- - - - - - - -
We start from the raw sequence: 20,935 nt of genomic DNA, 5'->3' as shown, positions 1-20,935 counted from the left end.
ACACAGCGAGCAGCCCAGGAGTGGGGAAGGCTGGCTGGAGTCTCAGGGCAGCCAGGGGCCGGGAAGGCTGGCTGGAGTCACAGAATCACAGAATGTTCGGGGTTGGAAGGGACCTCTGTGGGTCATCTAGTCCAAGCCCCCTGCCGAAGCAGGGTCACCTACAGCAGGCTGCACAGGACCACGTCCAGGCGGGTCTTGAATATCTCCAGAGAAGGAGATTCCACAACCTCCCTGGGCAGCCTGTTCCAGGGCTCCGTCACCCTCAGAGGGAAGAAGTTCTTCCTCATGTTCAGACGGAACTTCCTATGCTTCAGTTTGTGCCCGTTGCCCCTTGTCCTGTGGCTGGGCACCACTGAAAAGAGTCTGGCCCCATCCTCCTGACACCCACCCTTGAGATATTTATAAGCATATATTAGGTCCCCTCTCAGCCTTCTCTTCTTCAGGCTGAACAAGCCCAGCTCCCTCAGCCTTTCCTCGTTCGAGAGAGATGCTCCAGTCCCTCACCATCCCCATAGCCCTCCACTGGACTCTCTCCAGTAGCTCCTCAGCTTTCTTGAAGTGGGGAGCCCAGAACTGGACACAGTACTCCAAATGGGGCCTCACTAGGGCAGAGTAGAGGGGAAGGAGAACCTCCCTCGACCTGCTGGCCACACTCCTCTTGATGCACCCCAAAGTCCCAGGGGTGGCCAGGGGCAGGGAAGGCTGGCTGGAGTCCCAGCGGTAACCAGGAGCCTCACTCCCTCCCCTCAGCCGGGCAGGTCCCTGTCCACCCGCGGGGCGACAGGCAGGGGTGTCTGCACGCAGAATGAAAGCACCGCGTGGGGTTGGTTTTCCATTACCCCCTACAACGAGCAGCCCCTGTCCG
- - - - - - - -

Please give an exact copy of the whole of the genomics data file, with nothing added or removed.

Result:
We start from the raw sequence: 20,935 nt of genomic DNA, 5'->3' as shown, positions 1-20,935 counted from the left end.
ACACAGCGAGCAGCCCAGGAGTGGGGAAGGCTGGCTGGAGTCTCAGGGCAGCCAGGGGCCGGGAAGGCTGGCTGGAGTCACAGAATCACAGAATGTTCGGGGTTGGAAGGGACCTCTGTGGGTCATCTAGTCCAAGCCCCCTGCCGAAGCAGGGTCACCTACAGCAGGCTGCACAGGACCACGTCCAGGCGGGTCTTGAATATCTCCAGAGAAGGAGATTCCACAACCTCCCTGGGCAGCCTGTTCCAGGGCTCCGTCACCCTCAGAGGGAAGAAGTTCTTCCTCATGTTCAGACGGAACTTCCTATGCTTCAGTTTGTGCCCGTTGCCCCTTGTCCTGTGGCTGGGCACCACTGAAAAGAGTCTGGCCCCATCCTCCTGACACCCACCCTTGAGATATTTATAAGCATATATTAGGTCCCCTCTCAGCCTTCTCTTCTTCAGGCTGAACAAGCCCAGCTCCCTCAGCCTTTCCTCGTTCGAGAGAGATGCTCCAGTCCCTCACCATCCCCATAGCCCTCCACTGGACTCTCTCCAGTAGCTCCTCAGCTTTCTTGAAGTGGGGAGCCCAGAACTGGACACAGTACTCCAAATGGGGCCTCACTAGGGCAGAGTAGAGGGGAAGGAGAACCTCCCTCGACCTGCTGGCCACACTCCTCTTGATGCACCCCAAAGTCCCAGGGGTGGCCAGGGGCAGGGAAGGCTGGCTGGAGTCCCAGCGGTAACCAGGAGCCTCACTCCCTCCCCTCAGCCGGGCAGGTCCCTGTCCACCCGCGGGGCGACAGGCAGGGGTGTCTGCACGCAGAATGAAAGCACCGCGTGGGGTTGGTTTTCCATTACCCCCTACAACGAGCAGCCCCTGTCCG